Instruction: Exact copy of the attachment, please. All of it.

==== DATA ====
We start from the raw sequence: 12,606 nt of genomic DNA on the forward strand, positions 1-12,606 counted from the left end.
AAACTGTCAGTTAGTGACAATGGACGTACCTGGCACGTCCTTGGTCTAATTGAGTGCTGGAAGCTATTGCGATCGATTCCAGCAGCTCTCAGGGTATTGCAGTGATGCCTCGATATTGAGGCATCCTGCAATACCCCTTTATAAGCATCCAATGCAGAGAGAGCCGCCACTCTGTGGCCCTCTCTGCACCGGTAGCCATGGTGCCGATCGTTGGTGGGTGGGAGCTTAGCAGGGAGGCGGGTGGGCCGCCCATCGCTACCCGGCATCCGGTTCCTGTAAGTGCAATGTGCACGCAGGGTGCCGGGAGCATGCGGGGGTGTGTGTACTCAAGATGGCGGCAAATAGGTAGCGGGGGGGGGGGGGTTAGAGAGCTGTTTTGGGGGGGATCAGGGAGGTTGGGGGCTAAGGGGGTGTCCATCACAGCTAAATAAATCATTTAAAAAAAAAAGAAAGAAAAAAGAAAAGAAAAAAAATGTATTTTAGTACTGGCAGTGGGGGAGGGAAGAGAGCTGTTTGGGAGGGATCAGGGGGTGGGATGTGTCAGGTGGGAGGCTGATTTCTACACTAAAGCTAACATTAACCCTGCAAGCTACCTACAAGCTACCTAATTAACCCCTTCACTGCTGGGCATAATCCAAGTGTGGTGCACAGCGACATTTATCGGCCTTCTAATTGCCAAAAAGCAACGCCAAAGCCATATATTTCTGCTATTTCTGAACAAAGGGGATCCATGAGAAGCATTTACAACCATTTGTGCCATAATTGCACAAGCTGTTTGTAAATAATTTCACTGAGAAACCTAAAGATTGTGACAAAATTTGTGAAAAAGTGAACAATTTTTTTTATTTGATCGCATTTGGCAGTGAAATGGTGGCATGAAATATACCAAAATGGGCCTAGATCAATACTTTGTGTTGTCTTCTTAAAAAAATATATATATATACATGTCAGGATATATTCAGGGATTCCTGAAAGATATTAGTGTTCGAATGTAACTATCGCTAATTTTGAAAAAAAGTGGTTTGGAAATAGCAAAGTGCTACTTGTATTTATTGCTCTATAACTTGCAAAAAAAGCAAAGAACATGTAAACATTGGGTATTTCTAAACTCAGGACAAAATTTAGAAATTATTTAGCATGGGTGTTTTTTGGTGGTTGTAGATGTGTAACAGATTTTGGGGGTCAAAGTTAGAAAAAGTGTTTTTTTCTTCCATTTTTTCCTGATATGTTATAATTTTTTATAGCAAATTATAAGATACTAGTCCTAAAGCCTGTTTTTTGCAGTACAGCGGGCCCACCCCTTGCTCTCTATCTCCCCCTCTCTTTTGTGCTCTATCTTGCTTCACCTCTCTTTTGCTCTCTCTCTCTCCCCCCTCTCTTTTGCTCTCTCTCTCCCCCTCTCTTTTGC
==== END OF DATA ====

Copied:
We start from the raw sequence: 12,606 nt of genomic DNA on the forward strand, positions 1-12,606 counted from the left end.
AAACTGTCAGTTAGTGACAATGGACGTACCTGGCACGTCCTTGGTCTAATTGAGTGCTGGAAGCTATTGCGATCGATTCCAGCAGCTCTCAGGGTATTGCAGTGATGCCTCGATATTGAGGCATCCTGCAATACCCCTTTATAAGCATCCAATGCAGAGAGAGCCGCCACTCTGTGGCCCTCTCTGCACCGGTAGCCATGGTGCCGATCGTTGGTGGGTGGGAGCTTAGCAGGGAGGCGGGTGGGCCGCCCATCGCTACCCGGCATCCGGTTCCTGTAAGTGCAATGTGCACGCAGGGTGCCGGGAGCATGCGGGGGTGTGTGTACTCAAGATGGCGGCAAATAGGTAGCGGGGGGGGGGGGGTTAGAGAGCTGTTTTGGGGGGGATCAGGGAGGTTGGGGGCTAAGGGGGTGTCCATCACAGCTAAATAAATCATTTAAAAAAAAAAGAAAGAAAAAAGAAAAGAAAAAAAATGTATTTTAGTACTGGCAGTGGGGGAGGGAAGAGAGCTGTTTGGGAGGGATCAGGGGGTGGGATGTGTCAGGTGGGAGGCTGATTTCTACACTAAAGCTAACATTAACCCTGCAAGCTACCTACAAGCTACCTAATTAACCCCTTCACTGCTGGGCATAATCCAAGTGTGGTGCACAGCGACATTTATCGGCCTTCTAATTGCCAAAAAGCAACGCCAAAGCCATATATTTCTGCTATTTCTGAACAAAGGGGATCCATGAGAAGCATTTACAACCATTTGTGCCATAATTGCACAAGCTGTTTGTAAATAATTTCACTGAGAAACCTAAAGATTGTGACAAAATTTGTGAAAAAGTGAACAATTTTTTTTATTTGATCGCATTTGGCAGTGAAATGGTGGCATGAAATATACCAAAATGGGCCTAGATCAATACTTTGTGTTGTCTTCTTAAAAAAATATATATATATACATGTCAGGATATATTCAGGGATTCCTGAAAGATATTAGTGTTCGAATGTAACTATCGCTAATTTTGAAAAAAAGTGGTTTGGAAATAGCAAAGTGCTACTTGTATTTATTGCTCTATAACTTGCAAAAAAAGCAAAGAACATGTAAACATTGGGTATTTCTAAACTCAGGACAAAATTTAGAAATTATTTAGCATGGGTGTTTTTTGGTGGTTGTAGATGTGTAACAGATTTTGGGGGTCAAAGTTAGAAAAAGTGTTTTTTTCTTCCATTTTTTCCTGATATGTTATAATTTTTTATAGCAAATTATAAGATACTAGTCCTAAAGCCTGTTTTTTGCAGTACAGCGGGCCCACCCCTTGCTCTCTATCTCCCCCTCTCTTTTGTGCTCTATCTTGCTTCACCTCTCTTTTGCTCTCTCTCTCTCCCCCCTCTCTTTTGCTCTCTCTCTCCCCCTCTCTTTTGC